- Lightweight and secure
- Dedicated power button; handy battery-status alert
- Controls on the small side
- Nonadjustable loop may not suit all ears
Lightweight, comfy, and unobtrusive: That’s how I would describe the fit of the Motorola H790. This attractively priced ($80 as of 8/6/09) Bluetooth headset sports an over-the-ear plastic loop. Since the loop lacks flexibility to curve around the ear, it remains in its fixed shape. Admittedly, the loop looks chintzy, but to my surprise, it gripped my small ear just fine.
The earbud felt snug inside my ear canal; folks with larger ears can try out the assortment of replacement earbuds to obtain a better fit. The H790 barely touched my cheek, yet it stayed securely attached to my ear as I walked around and moved my head in all directions.
The H790 has a sliding power switch that shows orange when the unit is turned off and black when it’s powered up, and that makes it easy to know whether the headset is on or off at all times. One nice touch that I like is the headset’s voice announcement of the battery status (“Battery level is medium,” for instance) when you turn the unit on.
Call quality on the H790 was very good; in some cases it was even better than handset quality. My conversations sounded loud and clear to recipients’ ears, and the H790 eliminated a good amount of background noise, such as chatter, music, and typical traffic antics. When the noise level increased considerably, callers could hear indistinct sounds in the background–particularly when I stopped talking. I did have a few bad calls, however: One party said that my voice sounded as if I were underwater, and other calls came across as shaky, with my voice breaking up.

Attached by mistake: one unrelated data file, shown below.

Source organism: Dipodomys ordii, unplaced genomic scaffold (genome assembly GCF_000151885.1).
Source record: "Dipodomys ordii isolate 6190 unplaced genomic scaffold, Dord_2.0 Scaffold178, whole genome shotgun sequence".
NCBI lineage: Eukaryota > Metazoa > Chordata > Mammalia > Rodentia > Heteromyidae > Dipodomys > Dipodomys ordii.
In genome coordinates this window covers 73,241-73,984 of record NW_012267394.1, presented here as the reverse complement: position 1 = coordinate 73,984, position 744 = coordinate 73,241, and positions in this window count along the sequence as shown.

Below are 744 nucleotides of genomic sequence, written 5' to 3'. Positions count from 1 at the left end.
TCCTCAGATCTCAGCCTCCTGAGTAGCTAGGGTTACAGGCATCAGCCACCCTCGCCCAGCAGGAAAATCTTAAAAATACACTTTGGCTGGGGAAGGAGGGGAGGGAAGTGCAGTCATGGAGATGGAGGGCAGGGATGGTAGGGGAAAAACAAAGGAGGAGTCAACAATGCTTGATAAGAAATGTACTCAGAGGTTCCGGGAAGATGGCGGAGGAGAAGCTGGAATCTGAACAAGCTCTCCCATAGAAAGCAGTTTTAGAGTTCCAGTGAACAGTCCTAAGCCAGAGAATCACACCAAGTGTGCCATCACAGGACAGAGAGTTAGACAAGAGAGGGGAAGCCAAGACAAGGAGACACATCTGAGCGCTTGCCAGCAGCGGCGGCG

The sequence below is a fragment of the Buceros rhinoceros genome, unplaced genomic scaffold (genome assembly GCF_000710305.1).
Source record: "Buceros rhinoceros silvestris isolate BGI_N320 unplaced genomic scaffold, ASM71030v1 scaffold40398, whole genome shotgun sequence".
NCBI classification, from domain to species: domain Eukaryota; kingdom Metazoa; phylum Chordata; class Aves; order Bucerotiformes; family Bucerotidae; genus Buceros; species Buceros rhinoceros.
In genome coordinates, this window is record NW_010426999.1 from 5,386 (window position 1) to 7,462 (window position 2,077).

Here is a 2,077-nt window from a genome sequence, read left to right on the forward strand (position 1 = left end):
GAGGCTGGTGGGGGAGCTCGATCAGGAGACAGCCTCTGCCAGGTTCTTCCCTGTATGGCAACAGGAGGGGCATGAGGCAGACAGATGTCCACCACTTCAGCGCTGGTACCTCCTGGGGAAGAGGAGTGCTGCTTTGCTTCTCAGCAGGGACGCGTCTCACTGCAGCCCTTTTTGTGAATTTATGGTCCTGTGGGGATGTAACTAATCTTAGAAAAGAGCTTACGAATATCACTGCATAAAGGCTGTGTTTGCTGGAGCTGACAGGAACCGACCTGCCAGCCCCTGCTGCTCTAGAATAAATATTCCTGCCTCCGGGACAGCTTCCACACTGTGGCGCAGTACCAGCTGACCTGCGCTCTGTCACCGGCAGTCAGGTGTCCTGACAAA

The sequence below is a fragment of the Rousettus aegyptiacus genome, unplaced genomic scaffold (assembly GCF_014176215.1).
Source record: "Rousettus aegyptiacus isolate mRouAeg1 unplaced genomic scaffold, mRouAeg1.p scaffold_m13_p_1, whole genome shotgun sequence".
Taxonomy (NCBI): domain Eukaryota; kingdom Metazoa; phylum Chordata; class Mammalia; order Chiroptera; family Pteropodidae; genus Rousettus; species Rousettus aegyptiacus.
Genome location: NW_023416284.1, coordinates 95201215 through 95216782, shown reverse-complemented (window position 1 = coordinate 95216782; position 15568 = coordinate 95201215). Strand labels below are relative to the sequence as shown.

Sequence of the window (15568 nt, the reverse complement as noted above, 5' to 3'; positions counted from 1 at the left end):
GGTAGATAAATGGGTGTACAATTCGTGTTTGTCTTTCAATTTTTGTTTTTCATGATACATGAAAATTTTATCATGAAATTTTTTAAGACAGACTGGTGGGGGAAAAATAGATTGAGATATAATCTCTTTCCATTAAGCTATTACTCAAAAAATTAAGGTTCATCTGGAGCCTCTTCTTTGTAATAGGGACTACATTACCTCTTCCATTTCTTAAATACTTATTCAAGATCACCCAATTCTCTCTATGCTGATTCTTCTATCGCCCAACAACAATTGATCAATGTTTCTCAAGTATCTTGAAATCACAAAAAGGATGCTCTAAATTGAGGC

At my end, while callers’ voices came through clearly, I consistently picked up a noticeable amount of static–irritating, yes, but the crackling wasn’t bad enough for me to want to nix the headset and use my phone.
I like that the H790 is compact, but its buttons are a tad too dainty for me. Donning the headset, with the power switch on one side and the volume buttons on the other, required a little fumbling around to get a feel for the controls. The main call button, which activates your phone’s voice commands and lets you accept and end calls, is perched at the top of the headset and is easy to maneuver.
For a headset with solid call quality and acceptable background-noise elimination, $80 is a nice price. Plus, the fit was anything but cumbersome.